Obviously bad weather can happen anywhere. And while chances of bad weather may be higher in England than in say Australia or India, you cannot rule out bad weather anywhere. And obviously with global warming going on, it becomes harder to predict well in advance what the weather will be like in any given period, even if we are aware of the “traditional” vagaries of weather.

        Any tournament is supposed to be about a sport first and foremost, i.e. which team is better. Bad weather takes skill out of the equation to a lesser or greater extent.
        Bangladesh just about batted well enough to get a no result against Australia; if they had collapsed half an hour earlier they would have lost. So at least some cricketing skill was involved. But if it rains all day, the result is arrived at without any chance of cricketing skills influencing the outcome of the game. For an individual match in a bilateral series that is perfectly fine. Such an event would basically shorten a bilateral series by one game.

        It becomes problematic if it impacts on other things. As is bound to happen in 8 or ten-team tournaments. If you are going to crown a world champion, you want the world champion to get that title on skill, not on the vagaries of an external factor no one can control (such as being eliminated in a semi-final due to rain, and lack of reserve day available).
        I know it happened in the past (eg. when Pakistan won the World Cup in 1992; don’t think too many Australians will be happy with how Pakistan pipped them to the last semi final spot). That 1992 World Cup had 2 no results, and a further 8 games affected by rain, if I checked correctly).

        How would an Australian player feel if say Australia gets eliminated from this tournament on having suffered three washouts (in the group stages) or four washouts (in the semi finals), as is perfectly possible here? Would Australia have gotten eliminated on being outplayed by someone / anyone, or simply because of bad luck? Seems to me that we can’t call it a cricketing skill to ensure that the weather actually allows the teams to complete a game (even if shortened).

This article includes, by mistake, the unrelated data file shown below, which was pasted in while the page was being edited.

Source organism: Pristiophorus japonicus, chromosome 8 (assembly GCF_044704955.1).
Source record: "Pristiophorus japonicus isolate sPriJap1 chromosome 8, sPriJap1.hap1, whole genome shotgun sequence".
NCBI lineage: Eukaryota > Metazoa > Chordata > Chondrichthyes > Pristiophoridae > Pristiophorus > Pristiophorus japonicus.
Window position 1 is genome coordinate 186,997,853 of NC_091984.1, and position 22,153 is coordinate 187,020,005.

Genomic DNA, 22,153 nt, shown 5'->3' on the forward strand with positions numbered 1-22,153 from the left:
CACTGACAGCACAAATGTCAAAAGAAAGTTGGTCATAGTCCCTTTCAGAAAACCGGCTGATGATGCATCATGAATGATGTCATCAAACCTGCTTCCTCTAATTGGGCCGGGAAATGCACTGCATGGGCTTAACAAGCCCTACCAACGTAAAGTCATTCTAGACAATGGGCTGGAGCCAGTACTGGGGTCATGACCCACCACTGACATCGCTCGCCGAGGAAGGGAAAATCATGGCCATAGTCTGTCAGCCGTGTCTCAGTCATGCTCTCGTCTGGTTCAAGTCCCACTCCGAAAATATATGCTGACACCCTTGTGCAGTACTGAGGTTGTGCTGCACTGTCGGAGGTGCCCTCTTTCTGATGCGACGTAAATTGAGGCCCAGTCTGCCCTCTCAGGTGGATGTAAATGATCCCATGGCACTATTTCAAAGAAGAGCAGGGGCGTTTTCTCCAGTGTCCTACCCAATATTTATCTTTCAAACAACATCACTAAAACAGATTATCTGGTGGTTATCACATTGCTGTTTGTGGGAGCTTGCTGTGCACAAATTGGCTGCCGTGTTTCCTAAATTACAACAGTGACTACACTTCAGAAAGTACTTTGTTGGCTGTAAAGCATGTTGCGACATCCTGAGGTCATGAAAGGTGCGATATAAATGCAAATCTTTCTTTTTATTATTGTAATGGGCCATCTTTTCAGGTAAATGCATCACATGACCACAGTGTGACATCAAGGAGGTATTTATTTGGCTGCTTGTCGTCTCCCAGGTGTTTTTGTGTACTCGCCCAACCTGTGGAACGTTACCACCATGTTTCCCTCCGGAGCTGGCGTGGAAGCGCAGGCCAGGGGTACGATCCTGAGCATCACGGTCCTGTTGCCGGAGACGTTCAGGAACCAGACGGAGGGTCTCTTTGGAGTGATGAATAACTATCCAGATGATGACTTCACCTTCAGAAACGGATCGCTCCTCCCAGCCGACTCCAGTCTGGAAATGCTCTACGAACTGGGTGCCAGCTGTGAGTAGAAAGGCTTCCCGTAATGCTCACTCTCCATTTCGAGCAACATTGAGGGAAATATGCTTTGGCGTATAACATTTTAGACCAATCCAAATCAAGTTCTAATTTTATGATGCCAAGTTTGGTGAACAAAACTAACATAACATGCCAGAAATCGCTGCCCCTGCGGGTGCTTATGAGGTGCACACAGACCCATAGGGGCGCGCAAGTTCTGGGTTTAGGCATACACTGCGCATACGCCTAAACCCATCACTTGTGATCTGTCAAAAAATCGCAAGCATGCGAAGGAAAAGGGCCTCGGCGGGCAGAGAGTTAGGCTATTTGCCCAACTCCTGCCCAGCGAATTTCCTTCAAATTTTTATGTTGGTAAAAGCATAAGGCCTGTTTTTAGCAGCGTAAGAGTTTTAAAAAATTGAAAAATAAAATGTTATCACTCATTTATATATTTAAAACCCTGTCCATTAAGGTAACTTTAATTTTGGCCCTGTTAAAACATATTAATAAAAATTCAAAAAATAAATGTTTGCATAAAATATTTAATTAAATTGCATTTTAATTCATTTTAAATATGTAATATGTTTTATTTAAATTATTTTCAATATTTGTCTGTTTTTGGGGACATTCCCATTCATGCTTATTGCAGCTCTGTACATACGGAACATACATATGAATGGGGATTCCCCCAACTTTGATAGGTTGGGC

I don’t know what the answer is here. Having reserve days for games that are washed out is not ideal either. It works fine if there was no actual play possible. But if there was, then it already becomes problematic. Either because conditions change substantially, in case of a resumption at the point in which the game was no-resulted under current regulations), or complete turnarounds in a new game (eg. if Bangladesh absolutely trashed Australia in a fresh game by 200 runs or something of the sort, when that outcome would had been absolutely impossible in the abandoned game).

        But even if we’d accept reserve days as a solution, one of the problems is that the authorities in charge are that desperate to fill the calendar to the brim. Cricket ought not to be played in South Africa in August. And I am sure there have been real luminaries involved to schedule cricket in Bangladesh in the middle of monsoon season as well.

        Funnily enough the continuing from the point where the game was abandoned at seems to apply to World Cricket League games; but I suppose the ICC is happy to allow reserve days to Associates; it is not like they get to play more than 20 days in a year anyway. Out of 38 games that have been played / abandoned so far in the current WCL, 5 went over two days, of which 2 were abandoned without a ball bowled at all, and one more was no-resulted as the second innings of that game could not get under way); in two cases the game was finished with a decisive result on the reserve day.

        Likewise roofed venues are not ideal. It may take conditions in the air out of the equation.

        But I do suspect that the more teams a group stage has, weather results (or rather no results) are more likely to be decisive for determining who goes through to the knockout stages, IF (and that is a big if) the teams are relatively closely matched, and the number of fixtures is relatively modest (eg. single round robin). If anyone can beat anyone, you expect quite a few teams to be close to qualifying spots for the next stage.